You will also need a physical address for your business. For freelancers, this is often the same as our home address. You may not want to give out that kind of personal information, because the articles of organization are public record. So, you might consider looking into a P.O. box before you file.

3. Make it official

The final step in creating an LLC is to embrace it and start doing business as an LLC.

This means, to begin with, updating all of your paperwork. Every contract, invoice, or any kind of registration you use has to be in the name of your new LLC. You’ll also want to include it somewhere in the fine print on your website.

And most importantly, you need to create a business bank account for your shift from sole proprietorship to LLC to be valuable. As a sole proprietor, you can use your personal account to deposit checks and pay our expenses. But to have the liability protection of an LLC, you have to have a separate account that you use for business, opened in the name of your LLC.

Determining what is right for you

Now that you know the ins and outs of what an LLC is and how to create one, how do you decide if you want to change from a sole proprietorship to LLC?

For most freelancers, it makes sense to start out as simply a sole proprietorship. You can get started right away with no business fees, and you can see how things go.

As you grow, however, it’s time to think about protecting yourself and moving to an LLC structure. We have discussed the benefits of an LLC, but there are also some minor disadvantages to consider when you are still a small operation.

First of all, the fees to set up an LLC vary state to state. If the fee is small where you live, then this isn’t a problem. But in some states, there can be large setup fees, and/or an annual operating fee. Paying hundreds of dollars per year when you are working on the side and not likely to come up against legal problems probably doesn’t make sense.

Also, add on top of that a price of LLC services providers if you decide to go for it.

Secondly, the additional paperwork involved in operating an LLC can include your tax filing. As a self-employed individual, you’re already filing a slightly different form than traditional salaried employees.

As an LLC owner, you can choose whether you are taxed as an individual or whether the LLC is taxed as a separate entity. Discuss this choice with your accountant before filing articles of organization to ensure you are setting everything up in the way that helps you the most.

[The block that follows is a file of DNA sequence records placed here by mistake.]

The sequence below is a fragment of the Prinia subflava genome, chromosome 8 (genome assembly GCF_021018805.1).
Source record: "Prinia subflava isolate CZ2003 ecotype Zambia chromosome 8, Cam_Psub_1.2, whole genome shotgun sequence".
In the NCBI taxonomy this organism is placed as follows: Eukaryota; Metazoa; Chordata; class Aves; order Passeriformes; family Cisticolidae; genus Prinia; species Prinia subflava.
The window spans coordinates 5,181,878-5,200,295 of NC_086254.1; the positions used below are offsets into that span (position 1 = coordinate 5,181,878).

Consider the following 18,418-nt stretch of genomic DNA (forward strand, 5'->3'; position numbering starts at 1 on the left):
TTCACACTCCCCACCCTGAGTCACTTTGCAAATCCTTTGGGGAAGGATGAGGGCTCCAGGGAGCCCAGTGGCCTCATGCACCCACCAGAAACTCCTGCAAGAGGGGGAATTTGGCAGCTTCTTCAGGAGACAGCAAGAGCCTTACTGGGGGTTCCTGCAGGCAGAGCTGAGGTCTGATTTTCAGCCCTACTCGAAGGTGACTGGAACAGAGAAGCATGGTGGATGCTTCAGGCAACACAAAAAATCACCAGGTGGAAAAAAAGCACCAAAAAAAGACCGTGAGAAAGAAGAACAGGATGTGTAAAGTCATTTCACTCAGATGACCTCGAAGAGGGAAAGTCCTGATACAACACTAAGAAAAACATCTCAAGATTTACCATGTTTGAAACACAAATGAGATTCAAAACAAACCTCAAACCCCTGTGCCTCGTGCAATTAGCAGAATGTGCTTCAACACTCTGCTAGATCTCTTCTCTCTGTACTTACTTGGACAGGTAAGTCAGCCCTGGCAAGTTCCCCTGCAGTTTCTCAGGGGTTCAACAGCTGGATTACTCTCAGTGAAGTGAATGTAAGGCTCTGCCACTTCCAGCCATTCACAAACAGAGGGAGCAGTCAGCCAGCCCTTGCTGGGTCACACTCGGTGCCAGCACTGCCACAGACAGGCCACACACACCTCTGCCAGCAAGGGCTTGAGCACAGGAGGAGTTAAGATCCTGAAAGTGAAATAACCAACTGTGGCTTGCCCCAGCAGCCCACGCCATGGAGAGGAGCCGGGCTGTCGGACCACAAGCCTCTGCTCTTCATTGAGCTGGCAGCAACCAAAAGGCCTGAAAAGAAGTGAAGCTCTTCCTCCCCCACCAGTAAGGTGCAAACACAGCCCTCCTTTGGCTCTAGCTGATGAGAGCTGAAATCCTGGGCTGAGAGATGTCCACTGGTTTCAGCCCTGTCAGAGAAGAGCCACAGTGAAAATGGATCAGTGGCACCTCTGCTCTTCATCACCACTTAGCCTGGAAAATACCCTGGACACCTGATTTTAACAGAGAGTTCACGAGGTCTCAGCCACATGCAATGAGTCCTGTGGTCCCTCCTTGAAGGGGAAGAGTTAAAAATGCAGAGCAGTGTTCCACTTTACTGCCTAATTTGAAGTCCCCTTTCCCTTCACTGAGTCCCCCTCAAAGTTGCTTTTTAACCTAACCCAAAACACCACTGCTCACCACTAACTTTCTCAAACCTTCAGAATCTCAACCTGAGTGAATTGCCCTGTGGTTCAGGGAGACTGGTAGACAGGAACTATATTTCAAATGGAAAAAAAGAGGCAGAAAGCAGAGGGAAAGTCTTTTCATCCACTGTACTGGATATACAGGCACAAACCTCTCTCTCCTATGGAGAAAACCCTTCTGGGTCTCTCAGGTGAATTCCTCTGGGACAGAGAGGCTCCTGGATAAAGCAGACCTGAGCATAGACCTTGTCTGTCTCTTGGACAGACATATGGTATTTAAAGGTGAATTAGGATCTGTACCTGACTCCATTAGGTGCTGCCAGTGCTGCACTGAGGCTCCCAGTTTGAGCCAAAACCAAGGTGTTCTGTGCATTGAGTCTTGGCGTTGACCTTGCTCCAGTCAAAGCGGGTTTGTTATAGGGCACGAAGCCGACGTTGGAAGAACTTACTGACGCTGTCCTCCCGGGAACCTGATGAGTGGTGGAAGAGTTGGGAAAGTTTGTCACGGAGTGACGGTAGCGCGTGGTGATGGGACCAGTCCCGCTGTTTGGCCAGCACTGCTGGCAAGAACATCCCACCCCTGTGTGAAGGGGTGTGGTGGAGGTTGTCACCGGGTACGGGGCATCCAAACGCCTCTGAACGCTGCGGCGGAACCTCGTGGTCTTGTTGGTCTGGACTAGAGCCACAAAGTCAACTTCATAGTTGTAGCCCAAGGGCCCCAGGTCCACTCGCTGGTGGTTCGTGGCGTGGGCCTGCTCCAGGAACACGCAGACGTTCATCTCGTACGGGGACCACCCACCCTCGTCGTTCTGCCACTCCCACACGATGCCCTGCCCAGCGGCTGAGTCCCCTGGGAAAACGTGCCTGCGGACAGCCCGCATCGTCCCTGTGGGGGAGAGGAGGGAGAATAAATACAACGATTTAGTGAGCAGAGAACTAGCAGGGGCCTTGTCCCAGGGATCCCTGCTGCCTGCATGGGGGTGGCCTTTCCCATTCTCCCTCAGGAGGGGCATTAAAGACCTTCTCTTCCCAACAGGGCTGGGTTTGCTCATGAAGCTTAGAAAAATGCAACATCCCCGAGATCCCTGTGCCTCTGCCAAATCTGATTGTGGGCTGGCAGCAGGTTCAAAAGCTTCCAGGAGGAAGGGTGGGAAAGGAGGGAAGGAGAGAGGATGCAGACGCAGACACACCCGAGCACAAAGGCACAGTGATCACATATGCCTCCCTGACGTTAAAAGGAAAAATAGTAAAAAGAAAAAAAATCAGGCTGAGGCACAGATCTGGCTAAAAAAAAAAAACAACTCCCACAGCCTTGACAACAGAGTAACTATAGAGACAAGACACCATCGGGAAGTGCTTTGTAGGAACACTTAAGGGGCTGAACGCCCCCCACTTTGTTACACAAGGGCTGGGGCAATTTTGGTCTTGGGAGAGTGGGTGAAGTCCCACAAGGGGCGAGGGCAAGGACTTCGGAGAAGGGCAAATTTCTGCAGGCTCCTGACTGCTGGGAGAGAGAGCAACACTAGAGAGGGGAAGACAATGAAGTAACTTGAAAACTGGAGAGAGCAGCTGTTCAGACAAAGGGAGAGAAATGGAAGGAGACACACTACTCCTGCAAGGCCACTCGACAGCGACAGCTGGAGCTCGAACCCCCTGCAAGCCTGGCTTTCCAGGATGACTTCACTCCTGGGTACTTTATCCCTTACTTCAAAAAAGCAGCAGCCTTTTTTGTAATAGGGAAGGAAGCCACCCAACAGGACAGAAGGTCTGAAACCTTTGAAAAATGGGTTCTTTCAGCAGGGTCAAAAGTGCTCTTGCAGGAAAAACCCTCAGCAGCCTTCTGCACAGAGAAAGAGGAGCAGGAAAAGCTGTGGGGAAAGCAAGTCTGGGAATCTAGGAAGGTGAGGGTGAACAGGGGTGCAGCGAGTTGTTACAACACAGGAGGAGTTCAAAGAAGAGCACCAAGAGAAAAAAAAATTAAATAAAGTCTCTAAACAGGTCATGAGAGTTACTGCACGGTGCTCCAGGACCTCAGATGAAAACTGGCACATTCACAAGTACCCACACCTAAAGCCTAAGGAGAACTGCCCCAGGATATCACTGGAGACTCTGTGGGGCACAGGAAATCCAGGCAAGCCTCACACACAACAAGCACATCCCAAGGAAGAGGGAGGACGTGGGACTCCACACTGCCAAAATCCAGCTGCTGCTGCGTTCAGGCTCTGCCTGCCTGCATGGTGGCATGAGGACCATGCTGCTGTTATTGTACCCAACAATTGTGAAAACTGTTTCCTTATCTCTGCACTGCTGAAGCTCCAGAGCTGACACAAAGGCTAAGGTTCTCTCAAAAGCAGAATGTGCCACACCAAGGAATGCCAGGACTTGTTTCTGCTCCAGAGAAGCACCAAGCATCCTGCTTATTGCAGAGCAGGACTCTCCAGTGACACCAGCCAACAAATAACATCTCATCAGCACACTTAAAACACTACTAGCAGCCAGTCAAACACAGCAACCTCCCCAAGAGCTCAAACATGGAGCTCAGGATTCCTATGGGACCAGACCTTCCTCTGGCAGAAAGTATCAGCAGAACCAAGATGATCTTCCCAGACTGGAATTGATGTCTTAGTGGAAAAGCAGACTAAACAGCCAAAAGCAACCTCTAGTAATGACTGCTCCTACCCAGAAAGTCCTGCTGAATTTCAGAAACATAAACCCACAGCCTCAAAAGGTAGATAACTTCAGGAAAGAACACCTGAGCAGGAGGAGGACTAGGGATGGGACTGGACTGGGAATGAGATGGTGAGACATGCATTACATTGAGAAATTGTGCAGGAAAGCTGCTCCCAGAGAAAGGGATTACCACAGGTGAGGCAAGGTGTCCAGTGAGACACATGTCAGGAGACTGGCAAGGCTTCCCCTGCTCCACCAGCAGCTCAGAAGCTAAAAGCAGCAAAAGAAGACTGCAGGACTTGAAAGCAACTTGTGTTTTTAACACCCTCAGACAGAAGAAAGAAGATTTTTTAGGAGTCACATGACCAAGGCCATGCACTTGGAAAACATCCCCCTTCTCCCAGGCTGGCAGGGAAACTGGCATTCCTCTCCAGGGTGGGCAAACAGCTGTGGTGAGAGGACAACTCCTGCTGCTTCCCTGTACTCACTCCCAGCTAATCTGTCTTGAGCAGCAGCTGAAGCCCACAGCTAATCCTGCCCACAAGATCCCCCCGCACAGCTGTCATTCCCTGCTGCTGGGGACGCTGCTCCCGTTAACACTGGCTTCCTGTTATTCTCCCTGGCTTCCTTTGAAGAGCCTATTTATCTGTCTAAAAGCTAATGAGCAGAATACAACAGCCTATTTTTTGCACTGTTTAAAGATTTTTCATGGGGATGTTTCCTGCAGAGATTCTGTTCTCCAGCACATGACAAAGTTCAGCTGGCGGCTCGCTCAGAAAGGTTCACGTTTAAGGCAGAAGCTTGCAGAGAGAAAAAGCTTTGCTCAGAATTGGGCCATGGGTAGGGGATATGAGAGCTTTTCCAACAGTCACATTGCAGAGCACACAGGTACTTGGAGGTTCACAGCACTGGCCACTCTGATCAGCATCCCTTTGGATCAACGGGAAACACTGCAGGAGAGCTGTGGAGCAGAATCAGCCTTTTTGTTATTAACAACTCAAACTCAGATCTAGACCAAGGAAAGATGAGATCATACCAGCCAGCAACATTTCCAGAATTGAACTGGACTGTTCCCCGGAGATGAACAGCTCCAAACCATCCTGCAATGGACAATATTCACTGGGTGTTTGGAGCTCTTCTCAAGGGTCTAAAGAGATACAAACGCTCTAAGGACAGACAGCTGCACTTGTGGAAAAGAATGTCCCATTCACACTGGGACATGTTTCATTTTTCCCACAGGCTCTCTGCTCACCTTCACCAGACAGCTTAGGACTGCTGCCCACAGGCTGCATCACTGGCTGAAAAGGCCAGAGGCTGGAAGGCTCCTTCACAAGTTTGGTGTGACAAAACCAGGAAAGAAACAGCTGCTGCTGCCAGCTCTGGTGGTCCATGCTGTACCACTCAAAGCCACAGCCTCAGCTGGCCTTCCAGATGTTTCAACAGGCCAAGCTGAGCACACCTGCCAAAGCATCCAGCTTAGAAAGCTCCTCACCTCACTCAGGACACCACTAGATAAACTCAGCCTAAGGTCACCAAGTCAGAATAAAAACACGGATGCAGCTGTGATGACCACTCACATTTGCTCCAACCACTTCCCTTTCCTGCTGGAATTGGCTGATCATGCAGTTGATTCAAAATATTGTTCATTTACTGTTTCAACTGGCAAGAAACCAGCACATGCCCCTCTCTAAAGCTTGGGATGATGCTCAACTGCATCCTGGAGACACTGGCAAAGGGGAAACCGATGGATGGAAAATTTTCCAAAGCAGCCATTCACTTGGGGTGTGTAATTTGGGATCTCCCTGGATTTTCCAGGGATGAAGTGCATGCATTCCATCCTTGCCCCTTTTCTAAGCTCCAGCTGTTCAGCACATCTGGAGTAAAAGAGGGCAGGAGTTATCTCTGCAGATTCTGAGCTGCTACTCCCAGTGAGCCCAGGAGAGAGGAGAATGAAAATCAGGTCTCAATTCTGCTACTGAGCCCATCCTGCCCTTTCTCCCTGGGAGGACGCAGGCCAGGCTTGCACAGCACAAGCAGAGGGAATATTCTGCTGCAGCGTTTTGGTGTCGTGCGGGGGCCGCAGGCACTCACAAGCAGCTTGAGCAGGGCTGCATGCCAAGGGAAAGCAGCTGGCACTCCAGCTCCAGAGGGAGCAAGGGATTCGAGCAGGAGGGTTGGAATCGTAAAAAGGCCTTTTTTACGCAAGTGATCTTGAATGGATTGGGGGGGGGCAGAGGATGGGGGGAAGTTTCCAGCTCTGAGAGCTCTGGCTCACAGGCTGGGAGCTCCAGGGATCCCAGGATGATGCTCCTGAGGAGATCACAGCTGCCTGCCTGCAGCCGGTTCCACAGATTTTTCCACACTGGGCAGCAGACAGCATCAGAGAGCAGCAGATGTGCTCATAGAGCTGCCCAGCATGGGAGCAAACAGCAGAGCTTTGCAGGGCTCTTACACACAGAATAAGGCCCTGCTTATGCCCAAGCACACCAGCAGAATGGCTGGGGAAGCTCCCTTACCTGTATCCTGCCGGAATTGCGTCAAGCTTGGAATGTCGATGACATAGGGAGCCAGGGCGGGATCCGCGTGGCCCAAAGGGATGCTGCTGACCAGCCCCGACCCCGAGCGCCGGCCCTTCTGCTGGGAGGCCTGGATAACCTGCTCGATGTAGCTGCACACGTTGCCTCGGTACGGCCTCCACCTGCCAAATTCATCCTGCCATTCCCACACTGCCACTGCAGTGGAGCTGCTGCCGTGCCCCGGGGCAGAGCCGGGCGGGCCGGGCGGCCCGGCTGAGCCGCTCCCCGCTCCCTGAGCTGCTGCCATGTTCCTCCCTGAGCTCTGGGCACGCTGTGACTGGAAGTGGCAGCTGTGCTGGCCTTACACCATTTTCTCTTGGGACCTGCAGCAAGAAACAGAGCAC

If you want to know more about the advantages to each business structure, Incfile has created a helpful video:


As freelancers, it’s tempting to ignore the leagaleeze of running a business.

The terms can be confusing, there are lots of numbers involved, and it sounds boring.

There’s a reason most of us didn’t go to law school, right?

Eventually, there comes a point when it’s critical to start thinking about the way your freelance business will grow and change. As you start to generate more income and work with more varied and larger clients, it’s time to consider changing from a sole proprietorship to LLC status.

You may think you don’t need the legal protections an LLC offers. But freelancers can get sued just like anyone else.

Some of the big gig economy exchange sites have sued solopreneurs for violating their terms of service. And it isn’t unheard of for angry clients to go after a freelancer when they don’t like the work that was delivered or if there was some kind of security breach.

You can even be held liable for lawsuits from clients competitors if you are creating public-facing work like marketing materials.

Be sure to create a solid contract, and get it reviewed by a lawyer. If you want to really cover yourself in the case of a serious illness or an injury, you should consider disability insurance.

Creating an LLC is a way to plan for the best, but prepare for the worst. Far from feeling overwhelmed or afraid, this opportunity should give you a sense of pride.

You’re doing it–you’re a full-fledged, grown-up business owner.

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Written by Kylie Burgener

Staff at

Kylie Jackson Burgener is a mother of three and a freelance consultant, specializing in public relations, writing and content marketing. She is a cofounder of Measured Melodies, a leveled piano sheet music system for piano teachers and students. She lives in Raleigh, North Carolina with her family.

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Reviewed & edited by Adam Wright, at Millo.